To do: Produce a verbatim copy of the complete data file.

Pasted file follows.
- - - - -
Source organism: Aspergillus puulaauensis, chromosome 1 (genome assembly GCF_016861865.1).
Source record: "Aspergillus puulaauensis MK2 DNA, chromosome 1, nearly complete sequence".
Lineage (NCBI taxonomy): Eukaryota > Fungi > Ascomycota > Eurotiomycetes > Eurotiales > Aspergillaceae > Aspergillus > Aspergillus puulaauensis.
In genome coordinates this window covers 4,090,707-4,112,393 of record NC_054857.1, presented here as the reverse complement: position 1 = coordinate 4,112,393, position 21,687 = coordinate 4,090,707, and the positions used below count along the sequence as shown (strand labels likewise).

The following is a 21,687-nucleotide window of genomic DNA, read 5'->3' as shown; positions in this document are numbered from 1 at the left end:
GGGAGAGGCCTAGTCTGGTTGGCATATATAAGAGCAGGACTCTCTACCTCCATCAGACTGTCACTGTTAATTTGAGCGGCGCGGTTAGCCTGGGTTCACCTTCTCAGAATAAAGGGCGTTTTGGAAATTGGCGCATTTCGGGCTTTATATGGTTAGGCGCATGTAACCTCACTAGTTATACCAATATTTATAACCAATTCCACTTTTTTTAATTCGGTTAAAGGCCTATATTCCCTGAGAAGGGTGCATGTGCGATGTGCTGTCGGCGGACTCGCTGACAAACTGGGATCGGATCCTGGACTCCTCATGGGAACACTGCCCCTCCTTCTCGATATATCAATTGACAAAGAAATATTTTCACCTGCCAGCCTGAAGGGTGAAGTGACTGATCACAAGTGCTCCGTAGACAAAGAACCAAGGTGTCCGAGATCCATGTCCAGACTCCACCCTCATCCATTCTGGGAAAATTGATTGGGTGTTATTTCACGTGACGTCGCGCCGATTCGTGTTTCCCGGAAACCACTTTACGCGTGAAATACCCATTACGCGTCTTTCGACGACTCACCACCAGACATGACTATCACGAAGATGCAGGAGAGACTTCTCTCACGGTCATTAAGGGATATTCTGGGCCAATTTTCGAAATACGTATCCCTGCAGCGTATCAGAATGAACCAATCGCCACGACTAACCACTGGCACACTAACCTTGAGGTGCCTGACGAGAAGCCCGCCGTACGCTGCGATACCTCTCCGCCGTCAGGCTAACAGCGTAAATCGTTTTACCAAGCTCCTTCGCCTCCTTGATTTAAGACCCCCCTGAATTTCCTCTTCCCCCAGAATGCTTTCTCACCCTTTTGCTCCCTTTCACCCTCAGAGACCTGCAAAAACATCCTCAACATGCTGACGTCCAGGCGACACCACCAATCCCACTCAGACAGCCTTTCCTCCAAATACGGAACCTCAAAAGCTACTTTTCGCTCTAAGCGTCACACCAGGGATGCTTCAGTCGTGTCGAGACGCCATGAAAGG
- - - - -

Source organism: Aspergillus puulaauensis, chromosome 1 (genome assembly GCF_016861865.1).
Source record: "Aspergillus puulaauensis MK2 DNA, chromosome 1, nearly complete sequence".
Lineage (NCBI taxonomy): Eukaryota > Fungi > Ascomycota > Eurotiomycetes > Eurotiales > Aspergillaceae > Aspergillus > Aspergillus puulaauensis.
In genome coordinates this window covers 4,090,707-4,112,393 of record NC_054857.1, presented here as the reverse complement: position 1 = coordinate 4,112,393, position 21,687 = coordinate 4,090,707, and the positions used below count along the sequence as shown (strand labels likewise).

The following is a 21,687-nucleotide window of genomic DNA, read 5'->3' as shown; positions in this document are numbered from 1 at the left end:
GGGAGAGGCCTAGTCTGGTTGGCATATATAAGAGCAGGACTCTCTACCTCCATCAGACTGTCACTGTTAATTTGAGCGGCGCGGTTAGCCTGGGTTCACCTTCTCAGAATAAAGGGCGTTTTGGAAATTGGCGCATTTCGGGCTTTATATGGTTAGGCGCATGTAACCTCACTAGTTATACCAATATTTATAACCAATTCCACTTTTTTTAATTCGGTTAAAGGCCTATATTCCCTGAGAAGGGTGCATGTGCGATGTGCTGTCGGCGGACTCGCTGACAAACTGGGATCGGATCCTGGACTCCTCATGGGAACACTGCCCCTCCTTCTCGATATATCAATTGACAAAGAAATATTTTCACCTGCCAGCCTGAAGGGTGAAGTGACTGATCACAAGTGCTCCGTAGACAAAGAACCAAGGTGTCCGAGATCCATGTCCAGACTCCACCCTCATCCATTCTGGGAAAATTGATTGGGTGTTATTTCACGTGACGTCGCGCCGATTCGTGTTTCCCGGAAACCACTTTACGCGTGAAATACCCATTACGCGTCTTTCGACGACTCACCACCAGACATGACTATCACGAAGATGCAGGAGAGACTTCTCTCACGGTCATTAAGGGATATTCTGGGCCAATTTTCGAAATACGTATCCCTGCAGCGTATCAGAATGAACCAATCGCCACGACTAACCACTGGCACACTAACCTTGAGGTGCCTGACGAGAAGCCCGCCGTACGCTGCGATACCTCTCCGCCGTCAGGCTAACAGCGTAAATCGTTTTACCAAGCTCCTTCGCCTCCTTGATTTAAGACCCCCCTGAATTTCCTCTTCCCCCAGAATGCTTTCTCACCCTTTTGCTCCCTTTCACCCTCAGAGACCTGCAAAAACATCCTCAACATGCTGACGTCCAGGCGACACCACCAATCCCACTCAGACAGCCTTTCCTCCAAATACGGAACCTCAAAAGCTACTTTTCGCTCTAAGCGTCACACCAGGGATGCTTCAGTCGTGTCGAGACGCCATGAAAGG